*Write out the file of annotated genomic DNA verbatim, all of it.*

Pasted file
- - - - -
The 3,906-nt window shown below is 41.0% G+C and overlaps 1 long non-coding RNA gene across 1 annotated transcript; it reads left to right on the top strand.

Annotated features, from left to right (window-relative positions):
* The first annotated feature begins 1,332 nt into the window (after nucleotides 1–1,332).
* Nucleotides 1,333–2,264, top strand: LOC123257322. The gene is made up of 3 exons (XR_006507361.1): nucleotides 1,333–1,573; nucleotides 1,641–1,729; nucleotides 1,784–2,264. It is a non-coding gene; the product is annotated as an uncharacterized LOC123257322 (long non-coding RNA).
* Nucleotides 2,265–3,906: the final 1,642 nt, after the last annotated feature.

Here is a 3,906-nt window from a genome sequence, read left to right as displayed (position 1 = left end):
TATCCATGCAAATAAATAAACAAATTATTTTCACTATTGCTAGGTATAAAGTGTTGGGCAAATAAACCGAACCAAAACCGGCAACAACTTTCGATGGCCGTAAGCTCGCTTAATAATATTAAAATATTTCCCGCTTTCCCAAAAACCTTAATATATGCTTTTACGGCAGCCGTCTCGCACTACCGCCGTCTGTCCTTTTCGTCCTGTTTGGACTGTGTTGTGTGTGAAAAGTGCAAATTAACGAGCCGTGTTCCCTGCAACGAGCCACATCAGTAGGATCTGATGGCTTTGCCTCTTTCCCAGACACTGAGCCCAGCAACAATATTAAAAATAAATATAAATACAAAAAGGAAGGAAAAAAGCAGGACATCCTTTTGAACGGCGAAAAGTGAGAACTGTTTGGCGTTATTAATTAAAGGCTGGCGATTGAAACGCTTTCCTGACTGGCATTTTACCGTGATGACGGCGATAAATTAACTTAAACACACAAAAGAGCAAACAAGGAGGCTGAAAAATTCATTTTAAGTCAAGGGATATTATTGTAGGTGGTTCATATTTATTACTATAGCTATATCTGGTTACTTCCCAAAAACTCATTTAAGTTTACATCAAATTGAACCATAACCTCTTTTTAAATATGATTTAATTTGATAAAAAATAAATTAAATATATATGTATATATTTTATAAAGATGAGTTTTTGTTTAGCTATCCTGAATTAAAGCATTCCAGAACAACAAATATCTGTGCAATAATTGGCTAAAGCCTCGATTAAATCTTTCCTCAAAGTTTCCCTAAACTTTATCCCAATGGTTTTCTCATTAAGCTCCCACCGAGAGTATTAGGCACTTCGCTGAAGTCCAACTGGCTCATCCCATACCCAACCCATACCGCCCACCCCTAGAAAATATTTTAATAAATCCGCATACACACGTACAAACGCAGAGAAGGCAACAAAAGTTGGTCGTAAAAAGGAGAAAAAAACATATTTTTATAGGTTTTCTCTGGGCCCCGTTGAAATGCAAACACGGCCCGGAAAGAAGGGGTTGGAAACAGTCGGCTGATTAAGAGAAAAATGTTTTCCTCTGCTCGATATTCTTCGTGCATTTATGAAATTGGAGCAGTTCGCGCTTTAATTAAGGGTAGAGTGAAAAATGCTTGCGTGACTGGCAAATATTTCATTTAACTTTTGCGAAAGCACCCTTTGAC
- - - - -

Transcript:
The 3,906-nt window shown below is 41.0% G+C and overlaps 1 long non-coding RNA gene across 1 annotated transcript; it reads left to right on the top strand.

Annotated features, from left to right (window-relative positions):
* The first annotated feature begins 1,332 nt into the window (after nucleotides 1–1,332).
* Nucleotides 1,333–2,264, top strand: LOC123257322. The gene is made up of 3 exons (XR_006507361.1): nucleotides 1,333–1,573; nucleotides 1,641–1,729; nucleotides 1,784–2,264. It is a non-coding gene; the product is annotated as an uncharacterized LOC123257322 (long non-coding RNA).
* Nucleotides 2,265–3,906: the final 1,642 nt, after the last annotated feature.

Here is a 3,906-nt window from a genome sequence, read left to right as displayed (position 1 = left end):
TATCCATGCAAATAAATAAACAAATTATTTTCACTATTGCTAGGTATAAAGTGTTGGGCAAATAAACCGAACCAAAACCGGCAACAACTTTCGATGGCCGTAAGCTCGCTTAATAATATTAAAATATTTCCCGCTTTCCCAAAAACCTTAATATATGCTTTTACGGCAGCCGTCTCGCACTACCGCCGTCTGTCCTTTTCGTCCTGTTTGGACTGTGTTGTGTGTGAAAAGTGCAAATTAACGAGCCGTGTTCCCTGCAACGAGCCACATCAGTAGGATCTGATGGCTTTGCCTCTTTCCCAGACACTGAGCCCAGCAACAATATTAAAAATAAATATAAATACAAAAAGGAAGGAAAAAAGCAGGACATCCTTTTGAACGGCGAAAAGTGAGAACTGTTTGGCGTTATTAATTAAAGGCTGGCGATTGAAACGCTTTCCTGACTGGCATTTTACCGTGATGACGGCGATAAATTAACTTAAACACACAAAAGAGCAAACAAGGAGGCTGAAAAATTCATTTTAAGTCAAGGGATATTATTGTAGGTGGTTCATATTTATTACTATAGCTATATCTGGTTACTTCCCAAAAACTCATTTAAGTTTACATCAAATTGAACCATAACCTCTTTTTAAATATGATTTAATTTGATAAAAAATAAATTAAATATATATGTATATATTTTATAAAGATGAGTTTTTGTTTAGCTATCCTGAATTAAAGCATTCCAGAACAACAAATATCTGTGCAATAATTGGCTAAAGCCTCGATTAAATCTTTCCTCAAAGTTTCCCTAAACTTTATCCCAATGGTTTTCTCATTAAGCTCCCACCGAGAGTATTAGGCACTTCGCTGAAGTCCAACTGGCTCATCCCATACCCAACCCATACCGCCCACCCCTAGAAAATATTTTAATAAATCCGCATACACACGTACAAACGCAGAGAAGGCAACAAAAGTTGGTCGTAAAAAGGAGAAAAAAACATATTTTTATAGGTTTTCTCTGGGCCCCGTTGAAATGCAAACACGGCCCGGAAAGAAGGGGTTGGAAACAGTCGGCTGATTAAGAGAAAAATGTTTTCCTCTGCTCGATATTCTTCGTGCATTTATGAAATTGGAGCAGTTCGCGCTTTAATTAAGGGTAGAGTGAAAAATGCTTGCGTGACTGGCAAATATTTCATTTAACTTTTGCGAAAGCACCCTTTGAC